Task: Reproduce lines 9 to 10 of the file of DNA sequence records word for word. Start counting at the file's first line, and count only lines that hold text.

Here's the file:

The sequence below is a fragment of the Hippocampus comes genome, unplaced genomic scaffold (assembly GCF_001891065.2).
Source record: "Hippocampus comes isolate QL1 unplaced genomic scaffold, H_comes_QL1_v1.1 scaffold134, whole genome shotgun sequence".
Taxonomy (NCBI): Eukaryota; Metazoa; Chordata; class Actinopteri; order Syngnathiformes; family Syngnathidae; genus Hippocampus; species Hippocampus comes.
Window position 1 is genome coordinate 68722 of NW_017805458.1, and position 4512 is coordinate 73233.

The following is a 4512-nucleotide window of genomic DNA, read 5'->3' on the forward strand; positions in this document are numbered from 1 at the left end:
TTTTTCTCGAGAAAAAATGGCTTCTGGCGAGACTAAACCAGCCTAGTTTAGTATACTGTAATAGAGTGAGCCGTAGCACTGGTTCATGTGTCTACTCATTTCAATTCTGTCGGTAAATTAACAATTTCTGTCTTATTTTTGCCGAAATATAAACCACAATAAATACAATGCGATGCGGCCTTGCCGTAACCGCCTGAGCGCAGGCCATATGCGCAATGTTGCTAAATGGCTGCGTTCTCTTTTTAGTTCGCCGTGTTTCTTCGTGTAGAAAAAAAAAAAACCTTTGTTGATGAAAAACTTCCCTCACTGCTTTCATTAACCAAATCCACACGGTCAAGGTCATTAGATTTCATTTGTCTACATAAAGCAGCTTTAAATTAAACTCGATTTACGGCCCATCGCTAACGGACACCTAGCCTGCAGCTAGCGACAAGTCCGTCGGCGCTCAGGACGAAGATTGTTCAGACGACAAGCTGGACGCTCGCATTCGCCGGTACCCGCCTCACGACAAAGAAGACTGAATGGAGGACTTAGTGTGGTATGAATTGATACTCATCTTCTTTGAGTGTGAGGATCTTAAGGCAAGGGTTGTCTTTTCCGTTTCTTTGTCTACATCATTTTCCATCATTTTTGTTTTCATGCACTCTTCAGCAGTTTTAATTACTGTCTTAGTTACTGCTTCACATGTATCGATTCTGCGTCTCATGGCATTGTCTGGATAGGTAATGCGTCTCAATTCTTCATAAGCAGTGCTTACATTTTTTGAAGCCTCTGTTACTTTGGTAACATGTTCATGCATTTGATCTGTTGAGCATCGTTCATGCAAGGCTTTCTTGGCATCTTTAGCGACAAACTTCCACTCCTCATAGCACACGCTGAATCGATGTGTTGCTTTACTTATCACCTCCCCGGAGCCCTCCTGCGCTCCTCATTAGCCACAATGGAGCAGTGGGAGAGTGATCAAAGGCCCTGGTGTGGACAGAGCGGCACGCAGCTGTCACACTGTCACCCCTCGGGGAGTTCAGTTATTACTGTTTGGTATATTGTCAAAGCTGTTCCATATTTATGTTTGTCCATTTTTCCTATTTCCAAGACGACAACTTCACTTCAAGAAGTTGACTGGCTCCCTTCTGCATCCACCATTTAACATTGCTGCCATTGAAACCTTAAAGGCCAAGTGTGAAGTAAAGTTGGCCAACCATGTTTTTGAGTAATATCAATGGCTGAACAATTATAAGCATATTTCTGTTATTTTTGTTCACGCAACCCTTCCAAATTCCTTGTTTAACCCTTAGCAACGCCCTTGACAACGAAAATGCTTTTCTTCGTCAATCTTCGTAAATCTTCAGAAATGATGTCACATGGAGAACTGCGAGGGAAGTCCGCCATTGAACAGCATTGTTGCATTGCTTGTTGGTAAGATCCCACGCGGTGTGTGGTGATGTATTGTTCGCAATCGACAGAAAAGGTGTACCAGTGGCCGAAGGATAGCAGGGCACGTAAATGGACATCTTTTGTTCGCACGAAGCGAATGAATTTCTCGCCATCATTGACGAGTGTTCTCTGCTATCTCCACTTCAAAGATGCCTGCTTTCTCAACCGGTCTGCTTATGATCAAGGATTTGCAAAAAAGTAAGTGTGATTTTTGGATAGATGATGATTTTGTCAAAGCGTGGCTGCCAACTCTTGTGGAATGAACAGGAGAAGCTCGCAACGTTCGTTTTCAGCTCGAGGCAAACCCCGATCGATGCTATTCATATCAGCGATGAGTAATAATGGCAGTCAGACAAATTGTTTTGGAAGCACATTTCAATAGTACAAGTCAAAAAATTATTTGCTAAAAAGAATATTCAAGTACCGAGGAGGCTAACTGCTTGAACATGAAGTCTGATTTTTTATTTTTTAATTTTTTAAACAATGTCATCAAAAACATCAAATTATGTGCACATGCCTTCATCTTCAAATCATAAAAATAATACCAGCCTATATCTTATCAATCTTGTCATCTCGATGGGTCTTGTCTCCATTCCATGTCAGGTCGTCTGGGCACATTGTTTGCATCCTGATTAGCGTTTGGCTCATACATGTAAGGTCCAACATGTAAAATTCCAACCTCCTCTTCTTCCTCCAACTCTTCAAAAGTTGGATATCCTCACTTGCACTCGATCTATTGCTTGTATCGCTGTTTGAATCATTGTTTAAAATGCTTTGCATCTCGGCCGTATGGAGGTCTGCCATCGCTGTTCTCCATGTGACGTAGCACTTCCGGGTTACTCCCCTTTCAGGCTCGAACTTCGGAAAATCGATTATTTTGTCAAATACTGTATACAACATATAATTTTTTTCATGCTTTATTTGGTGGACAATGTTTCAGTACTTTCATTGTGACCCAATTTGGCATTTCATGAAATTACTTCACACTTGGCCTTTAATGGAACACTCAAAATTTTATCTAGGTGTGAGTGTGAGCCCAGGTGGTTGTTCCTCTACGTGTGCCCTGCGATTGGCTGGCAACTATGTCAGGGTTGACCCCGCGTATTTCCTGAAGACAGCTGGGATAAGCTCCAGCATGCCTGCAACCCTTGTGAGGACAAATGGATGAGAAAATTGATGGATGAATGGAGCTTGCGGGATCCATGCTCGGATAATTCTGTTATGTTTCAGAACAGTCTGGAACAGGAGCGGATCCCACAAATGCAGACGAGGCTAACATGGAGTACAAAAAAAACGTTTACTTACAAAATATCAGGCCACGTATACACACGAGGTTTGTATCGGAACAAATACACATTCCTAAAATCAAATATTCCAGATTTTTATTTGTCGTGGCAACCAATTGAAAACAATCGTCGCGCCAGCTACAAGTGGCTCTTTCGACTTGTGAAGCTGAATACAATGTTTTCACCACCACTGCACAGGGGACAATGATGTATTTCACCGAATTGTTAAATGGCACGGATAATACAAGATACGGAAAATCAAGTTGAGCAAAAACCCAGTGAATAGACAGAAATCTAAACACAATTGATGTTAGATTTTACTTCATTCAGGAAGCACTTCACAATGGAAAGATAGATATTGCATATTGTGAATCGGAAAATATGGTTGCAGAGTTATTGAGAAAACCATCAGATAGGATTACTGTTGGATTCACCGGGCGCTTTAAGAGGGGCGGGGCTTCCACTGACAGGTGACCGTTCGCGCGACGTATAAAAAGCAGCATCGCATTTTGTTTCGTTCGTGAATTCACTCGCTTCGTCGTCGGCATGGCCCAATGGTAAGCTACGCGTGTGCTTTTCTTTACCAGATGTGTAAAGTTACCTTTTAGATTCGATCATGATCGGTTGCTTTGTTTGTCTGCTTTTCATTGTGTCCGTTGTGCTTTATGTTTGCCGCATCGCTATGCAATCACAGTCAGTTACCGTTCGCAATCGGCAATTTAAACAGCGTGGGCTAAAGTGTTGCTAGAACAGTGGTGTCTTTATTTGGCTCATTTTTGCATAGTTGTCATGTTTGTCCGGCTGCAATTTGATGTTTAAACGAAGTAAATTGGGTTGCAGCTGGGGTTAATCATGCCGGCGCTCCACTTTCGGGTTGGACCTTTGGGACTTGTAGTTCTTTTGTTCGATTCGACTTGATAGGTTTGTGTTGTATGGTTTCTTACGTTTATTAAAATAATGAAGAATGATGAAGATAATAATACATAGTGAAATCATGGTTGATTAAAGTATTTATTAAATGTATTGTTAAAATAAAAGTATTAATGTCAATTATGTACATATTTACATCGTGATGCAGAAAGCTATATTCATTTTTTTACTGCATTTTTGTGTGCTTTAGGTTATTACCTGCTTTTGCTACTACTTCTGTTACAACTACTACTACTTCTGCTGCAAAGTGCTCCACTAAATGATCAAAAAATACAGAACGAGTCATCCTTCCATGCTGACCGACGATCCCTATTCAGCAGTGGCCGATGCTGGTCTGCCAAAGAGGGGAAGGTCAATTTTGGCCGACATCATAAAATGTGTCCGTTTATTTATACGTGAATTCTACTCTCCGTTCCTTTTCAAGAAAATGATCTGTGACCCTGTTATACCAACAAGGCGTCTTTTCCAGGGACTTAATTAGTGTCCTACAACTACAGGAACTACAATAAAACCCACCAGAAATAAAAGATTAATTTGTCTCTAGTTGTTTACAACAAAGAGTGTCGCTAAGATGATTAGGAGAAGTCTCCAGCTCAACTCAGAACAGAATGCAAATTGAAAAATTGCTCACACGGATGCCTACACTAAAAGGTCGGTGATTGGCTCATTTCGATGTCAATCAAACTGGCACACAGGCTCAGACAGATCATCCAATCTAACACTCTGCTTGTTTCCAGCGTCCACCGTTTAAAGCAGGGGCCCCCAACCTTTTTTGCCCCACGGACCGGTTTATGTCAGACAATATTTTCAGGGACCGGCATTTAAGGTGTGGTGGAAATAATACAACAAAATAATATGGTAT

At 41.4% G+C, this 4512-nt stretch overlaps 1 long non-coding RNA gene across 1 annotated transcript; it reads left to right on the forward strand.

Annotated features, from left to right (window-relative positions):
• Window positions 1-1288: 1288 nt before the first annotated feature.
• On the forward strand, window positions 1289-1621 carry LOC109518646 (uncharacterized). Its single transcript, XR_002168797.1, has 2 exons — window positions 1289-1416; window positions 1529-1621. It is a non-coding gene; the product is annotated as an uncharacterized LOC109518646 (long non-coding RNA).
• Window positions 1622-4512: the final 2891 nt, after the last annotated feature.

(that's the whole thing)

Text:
• Window positions 1-1288: 1288 nt before the first annotated feature.
• On the forward strand, window positions 1289-1621 carry LOC109518646 (uncharacterized). Its single transcript, XR_002168797.1, has 2 exons — window positions 1289-1416; window positions 1529-1621. It is a non-coding gene; the product is annotated as an uncharacterized LOC109518646 (long non-coding RNA).